Given the extraordinary body of work Pyle left behind, his artful teaching and prodigious artistic output it is not surprising to find some of his works in unlikely places. We know little, however, of how these three etchings came to be in the possession of the Chaffee estate here in Boise. We know from various sources the etchings were commissioned by The Bibliophile Society in Boston in 1903. According to Davis, Pyle:

Completed five paintings for The Bibliophile Society which became the subjects of five etchings by W. H. W. Bicknell for a Portfolio of Etchings to be reproduced and made available exclusively to the Society’s membership. No reproductions of the paintings in any form were to be distributed outside of the membership…Each etching was signed by Howard Pyle and W. H. W. Bicknell. The portfolio was limited to 302 sets (2004, p. 279).

J. P. May and R. E. May write that “In 1904, Pyle collected $2,500 from a private dealer for his half-interest in five paintings previously made for the Bibliophile Society” (2011, p. 156). So it is safe to assume that these five paintings–the basis for these etchings—were sold to a private party and no longer part of The Bibliophile Society. Although the fate of the two missing pieces, “Friar” Bacon in his Study and “Izaak” Walton remain unknown, we are fortunate to have the remaining three in Special Collections at Boise State University. Below are some details of each piece:

Figure 1. Richard DeBury and the Young Edward III
Figure 1. Richard DeBury and the Young Edward III
Figure 2. Small pencil drawings by Pyle with Bicknell’s signature
Figure 2. Small pencil drawings by Pyle with Bicknell’s signature
Figure 4. Bicknell’s signature, with a pen drawing by Pyle
Figure 4. Bicknell’s signature, with a pen drawing by Pyle
Figure 5. Caxton at his press
Figure 5. Caxton at his press
Figure 6. Bicknell’s signature and drawing by Pyle
Figure 6. Bicknell’s signature and drawing by Pyle

The Archives West online finding aid describes these pieces as “Three etchings made by W. H. W. Bicknell after original paintings by Howard Pyle. Boise State holds: Caxton at his press; Richard DeBury & the young Edward III; Erasmus, Colet & More.” While short, it fails to describe the mastery of line in each piece. Each etching is beautifully rendered, and is signed by Pyle on the lower left side of each piece; the red emblem of The Bibliophile Society rests at the bottom of the middle section; and W. H. W. Bicknell’s signature on the right-hand side of each piece. Each etching also contains a small ink or pen drawing drawn by Pyle himself.

Figure 7. Howard Pyle’s signature
Figure 7. Howard Pyle’s signature=
Figure 8. The emblem of The Bibliophile society and Bicknell’s signature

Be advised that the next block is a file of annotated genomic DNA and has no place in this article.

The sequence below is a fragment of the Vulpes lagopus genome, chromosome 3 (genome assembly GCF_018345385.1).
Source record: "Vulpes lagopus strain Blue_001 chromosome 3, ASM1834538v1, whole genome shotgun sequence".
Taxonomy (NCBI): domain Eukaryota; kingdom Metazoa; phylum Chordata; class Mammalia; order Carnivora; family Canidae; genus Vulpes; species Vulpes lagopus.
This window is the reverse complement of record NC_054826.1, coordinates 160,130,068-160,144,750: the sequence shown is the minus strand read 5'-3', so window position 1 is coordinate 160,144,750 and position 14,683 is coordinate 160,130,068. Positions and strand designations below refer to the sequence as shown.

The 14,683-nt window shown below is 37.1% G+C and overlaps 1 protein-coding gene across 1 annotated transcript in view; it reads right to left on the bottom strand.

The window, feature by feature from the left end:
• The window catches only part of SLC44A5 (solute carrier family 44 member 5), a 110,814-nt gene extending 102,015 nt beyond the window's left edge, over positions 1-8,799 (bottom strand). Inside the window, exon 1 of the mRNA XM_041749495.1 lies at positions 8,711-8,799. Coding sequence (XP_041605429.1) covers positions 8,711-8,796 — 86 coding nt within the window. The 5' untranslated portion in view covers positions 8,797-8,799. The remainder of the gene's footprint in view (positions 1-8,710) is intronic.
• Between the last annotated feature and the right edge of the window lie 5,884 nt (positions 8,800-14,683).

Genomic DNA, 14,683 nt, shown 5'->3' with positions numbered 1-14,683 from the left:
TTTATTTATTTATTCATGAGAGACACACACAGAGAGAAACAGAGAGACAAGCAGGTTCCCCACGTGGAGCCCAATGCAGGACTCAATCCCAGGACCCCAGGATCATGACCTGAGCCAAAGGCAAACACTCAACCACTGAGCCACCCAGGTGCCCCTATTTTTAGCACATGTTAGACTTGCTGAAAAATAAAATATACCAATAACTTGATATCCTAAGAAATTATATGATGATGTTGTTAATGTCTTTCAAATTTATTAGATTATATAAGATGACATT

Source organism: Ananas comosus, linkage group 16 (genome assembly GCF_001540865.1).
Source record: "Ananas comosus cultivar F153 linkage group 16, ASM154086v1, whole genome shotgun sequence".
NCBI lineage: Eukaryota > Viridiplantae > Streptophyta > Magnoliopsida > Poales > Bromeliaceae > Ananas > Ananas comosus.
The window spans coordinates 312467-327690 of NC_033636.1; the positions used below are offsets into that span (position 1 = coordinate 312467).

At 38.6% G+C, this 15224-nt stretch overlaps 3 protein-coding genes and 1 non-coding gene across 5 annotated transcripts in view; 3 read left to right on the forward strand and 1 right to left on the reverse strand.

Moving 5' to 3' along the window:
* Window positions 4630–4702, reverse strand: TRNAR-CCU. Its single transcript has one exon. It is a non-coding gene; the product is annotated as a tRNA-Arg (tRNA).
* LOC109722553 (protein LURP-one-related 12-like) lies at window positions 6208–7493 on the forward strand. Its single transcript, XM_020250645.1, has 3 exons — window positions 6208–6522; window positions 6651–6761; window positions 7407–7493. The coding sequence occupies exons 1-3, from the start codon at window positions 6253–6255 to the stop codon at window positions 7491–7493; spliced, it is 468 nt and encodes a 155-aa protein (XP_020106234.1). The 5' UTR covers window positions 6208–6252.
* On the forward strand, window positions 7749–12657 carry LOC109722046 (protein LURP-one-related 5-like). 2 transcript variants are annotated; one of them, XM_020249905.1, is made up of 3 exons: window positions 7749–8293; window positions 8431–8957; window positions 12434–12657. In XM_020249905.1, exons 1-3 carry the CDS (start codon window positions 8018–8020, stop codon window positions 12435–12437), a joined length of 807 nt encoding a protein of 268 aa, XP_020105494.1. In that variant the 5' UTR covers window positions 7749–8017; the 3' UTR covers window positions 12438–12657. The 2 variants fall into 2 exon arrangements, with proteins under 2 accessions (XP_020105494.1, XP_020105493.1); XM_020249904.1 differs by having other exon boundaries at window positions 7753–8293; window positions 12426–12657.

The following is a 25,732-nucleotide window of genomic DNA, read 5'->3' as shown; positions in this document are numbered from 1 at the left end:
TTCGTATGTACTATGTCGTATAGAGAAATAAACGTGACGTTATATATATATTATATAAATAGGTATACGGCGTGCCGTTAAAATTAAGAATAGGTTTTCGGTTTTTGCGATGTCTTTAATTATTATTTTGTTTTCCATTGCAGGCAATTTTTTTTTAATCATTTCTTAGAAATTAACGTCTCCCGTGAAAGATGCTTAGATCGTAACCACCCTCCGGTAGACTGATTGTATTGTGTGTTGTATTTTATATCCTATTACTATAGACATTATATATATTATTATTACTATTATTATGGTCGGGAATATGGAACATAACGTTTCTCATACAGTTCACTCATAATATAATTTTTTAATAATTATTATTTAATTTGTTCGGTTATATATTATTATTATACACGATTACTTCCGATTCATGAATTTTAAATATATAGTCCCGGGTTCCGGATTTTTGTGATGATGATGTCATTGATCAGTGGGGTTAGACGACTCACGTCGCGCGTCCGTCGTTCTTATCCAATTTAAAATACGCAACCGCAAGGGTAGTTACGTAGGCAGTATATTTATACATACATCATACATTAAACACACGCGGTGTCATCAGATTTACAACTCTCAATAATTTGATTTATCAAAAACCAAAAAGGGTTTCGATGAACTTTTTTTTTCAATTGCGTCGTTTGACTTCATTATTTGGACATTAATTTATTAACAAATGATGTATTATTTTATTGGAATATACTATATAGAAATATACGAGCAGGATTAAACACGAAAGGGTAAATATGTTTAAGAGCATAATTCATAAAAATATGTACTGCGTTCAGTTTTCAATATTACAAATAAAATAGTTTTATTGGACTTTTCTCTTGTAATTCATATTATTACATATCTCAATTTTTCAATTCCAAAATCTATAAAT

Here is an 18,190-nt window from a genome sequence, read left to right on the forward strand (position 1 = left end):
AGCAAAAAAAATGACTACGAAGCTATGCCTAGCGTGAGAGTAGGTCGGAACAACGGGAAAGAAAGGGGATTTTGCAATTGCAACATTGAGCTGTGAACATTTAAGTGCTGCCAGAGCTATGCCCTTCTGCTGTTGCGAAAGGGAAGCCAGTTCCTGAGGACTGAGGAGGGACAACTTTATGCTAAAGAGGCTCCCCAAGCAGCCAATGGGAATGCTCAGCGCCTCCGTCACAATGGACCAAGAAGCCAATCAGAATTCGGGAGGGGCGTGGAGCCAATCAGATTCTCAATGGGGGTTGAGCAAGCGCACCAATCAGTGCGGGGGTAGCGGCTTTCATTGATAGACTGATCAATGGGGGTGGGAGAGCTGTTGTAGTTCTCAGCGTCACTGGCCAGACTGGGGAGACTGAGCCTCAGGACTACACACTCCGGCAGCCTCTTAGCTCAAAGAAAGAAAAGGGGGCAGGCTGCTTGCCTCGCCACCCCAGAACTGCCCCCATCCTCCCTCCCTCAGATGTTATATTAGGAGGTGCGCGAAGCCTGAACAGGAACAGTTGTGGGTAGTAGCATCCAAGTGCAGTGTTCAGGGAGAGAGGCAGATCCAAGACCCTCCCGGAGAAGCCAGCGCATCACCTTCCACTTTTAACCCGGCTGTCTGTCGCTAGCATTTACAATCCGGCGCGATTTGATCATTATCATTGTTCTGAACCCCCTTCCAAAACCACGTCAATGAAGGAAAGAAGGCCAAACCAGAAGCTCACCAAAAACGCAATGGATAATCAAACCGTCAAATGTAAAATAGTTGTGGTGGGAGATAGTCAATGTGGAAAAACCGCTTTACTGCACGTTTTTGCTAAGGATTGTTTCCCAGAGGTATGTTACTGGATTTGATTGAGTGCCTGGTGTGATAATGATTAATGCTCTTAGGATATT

Figure 8. The emblem of The Bibliophile society and Bicknell’s signature

These three pieces have adorned various Boise State offices since at least the 1940s. The Special Collections and Archives unit contains only one photograph of then-university president Chaffee with the three pieces, with the Richard DeBury and the Young Edward III etching easily recognizable in the background:

Figure 9. Chaffee (left) receives a copy of -Idaho on the March- from First National Bank
Figure 9. Chaffee (left) receives a copy of -Idaho on the March- from First National Bank

The Bicknell etchings, while limited, are by no means rare. A complete set can still be purchased online in places such as online bookseller, which has a complete set for sale for $13,975.00 (as of this writing). The value of such pieces lies as much in their beautifully crafted design and artistic merit as in their 2400+ mile journey from 1903 Boston to the offices of a university president. How did they come to be in the possession of the Chaffee estate? Were these gifts given by Boston friends? Where are the other two pieces?

As someone who is enamored with classical illustration, coming across these art pieces by a luminary like Howard Pyle in my library was a magical experience. As a patron I appreciate that my library has these etchings in their collection and can gaze unabashedly at an artist’s work whose legacy shaped American illustration. Finding these kinds of gems emphasizes the inherent and important value of how libraries–regardless of size or niche collection, or even location and purpose–house within them objects of hyperlocal uniqueness and random wonderment. No archival collection will house quite the same kinds of items or materials, and each library offers within it untold possibilities for positive engagement (and I dare say, joy) to its community. One just has to make these kinds of opportunities visible and available for the right connections to happen.